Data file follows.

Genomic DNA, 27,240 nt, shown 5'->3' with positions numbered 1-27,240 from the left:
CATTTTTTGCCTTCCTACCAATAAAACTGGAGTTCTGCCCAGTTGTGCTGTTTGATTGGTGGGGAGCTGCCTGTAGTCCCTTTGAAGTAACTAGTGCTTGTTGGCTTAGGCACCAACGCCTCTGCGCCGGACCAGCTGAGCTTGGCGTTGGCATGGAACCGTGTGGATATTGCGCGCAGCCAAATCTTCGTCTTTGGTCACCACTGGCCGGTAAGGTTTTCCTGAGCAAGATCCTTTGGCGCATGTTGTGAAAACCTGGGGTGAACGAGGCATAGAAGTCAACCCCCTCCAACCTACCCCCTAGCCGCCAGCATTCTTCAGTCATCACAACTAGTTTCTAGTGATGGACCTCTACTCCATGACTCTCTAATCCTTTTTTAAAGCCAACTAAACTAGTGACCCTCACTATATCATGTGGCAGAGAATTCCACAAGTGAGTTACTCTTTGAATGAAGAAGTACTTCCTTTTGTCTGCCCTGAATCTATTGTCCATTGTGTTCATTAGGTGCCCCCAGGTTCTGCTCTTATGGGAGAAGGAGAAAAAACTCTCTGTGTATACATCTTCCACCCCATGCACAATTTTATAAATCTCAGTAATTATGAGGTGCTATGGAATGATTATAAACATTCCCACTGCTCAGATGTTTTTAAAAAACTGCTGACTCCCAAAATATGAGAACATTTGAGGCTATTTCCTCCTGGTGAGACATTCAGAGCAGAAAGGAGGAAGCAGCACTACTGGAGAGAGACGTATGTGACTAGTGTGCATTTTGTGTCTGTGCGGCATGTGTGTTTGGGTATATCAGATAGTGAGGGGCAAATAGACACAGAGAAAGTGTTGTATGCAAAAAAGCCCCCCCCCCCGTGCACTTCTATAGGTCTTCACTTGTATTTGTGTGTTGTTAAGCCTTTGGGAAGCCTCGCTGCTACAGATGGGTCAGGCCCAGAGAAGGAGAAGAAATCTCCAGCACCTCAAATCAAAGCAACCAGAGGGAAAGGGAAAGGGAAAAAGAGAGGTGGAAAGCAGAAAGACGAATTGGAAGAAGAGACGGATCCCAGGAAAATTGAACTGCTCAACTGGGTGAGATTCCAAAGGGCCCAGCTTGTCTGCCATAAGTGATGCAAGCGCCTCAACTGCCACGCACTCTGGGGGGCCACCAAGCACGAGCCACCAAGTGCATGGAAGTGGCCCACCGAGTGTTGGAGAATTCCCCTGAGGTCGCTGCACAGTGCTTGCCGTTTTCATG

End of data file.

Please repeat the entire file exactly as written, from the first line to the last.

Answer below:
Genomic DNA, 27,240 nt, shown 5'->3' with positions numbered 1-27,240 from the left:
CATTTTTTGCCTTCCTACCAATAAAACTGGAGTTCTGCCCAGTTGTGCTGTTTGATTGGTGGGGAGCTGCCTGTAGTCCCTTTGAAGTAACTAGTGCTTGTTGGCTTAGGCACCAACGCCTCTGCGCCGGACCAGCTGAGCTTGGCGTTGGCATGGAACCGTGTGGATATTGCGCGCAGCCAAATCTTCGTCTTTGGTCACCACTGGCCGGTAAGGTTTTCCTGAGCAAGATCCTTTGGCGCATGTTGTGAAAACCTGGGGTGAACGAGGCATAGAAGTCAACCCCCTCCAACCTACCCCCTAGCCGCCAGCATTCTTCAGTCATCACAACTAGTTTCTAGTGATGGACCTCTACTCCATGACTCTCTAATCCTTTTTTAAAGCCAACTAAACTAGTGACCCTCACTATATCATGTGGCAGAGAATTCCACAAGTGAGTTACTCTTTGAATGAAGAAGTACTTCCTTTTGTCTGCCCTGAATCTATTGTCCATTGTGTTCATTAGGTGCCCCCAGGTTCTGCTCTTATGGGAGAAGGAGAAAAAACTCTCTGTGTATACATCTTCCACCCCATGCACAATTTTATAAATCTCAGTAATTATGAGGTGCTATGGAATGATTATAAACATTCCCACTGCTCAGATGTTTTTAAAAAACTGCTGACTCCCAAAATATGAGAACATTTGAGGCTATTTCCTCCTGGTGAGACATTCAGAGCAGAAAGGAGGAAGCAGCACTACTGGAGAGAGACGTATGTGACTAGTGTGCATTTTGTGTCTGTGCGGCATGTGTGTTTGGGTATATCAGATAGTGAGGGGCAAATAGACACAGAGAAAGTGTTGTATGCAAAAAAGCCCCCCCCCCCGTGCACTTCTATAGGTCTTCACTTGTATTTGTGTGTTGTTAAGCCTTTGGGAAGCCTCGCTGCTACAGATGGGTCAGGCCCAGAGAAGGAGAAGAAATCTCCAGCACCTCAAATCAAAGCAACCAGAGGGAAAGGGAAAGGGAAAAAGAGAGGTGGAAAGCAGAAAGACGAATTGGAAGAAGAGACGGATCCCAGGAAAATTGAACTGCTCAACTGGGTGAGATTCCAAAGGGCCCAGCTTGTCTGCCATAAGTGATGCAAGCGCCTCAACTGCCACGCACTCTGGGGGGCCACCAAGCACGAGCCACCAAGTGCATGGAAGTGGCCCACCGAGTGTTGGAGAATTCCCCTGAGGTCGCTGCACAGTGCTTGCCGTTTTCATG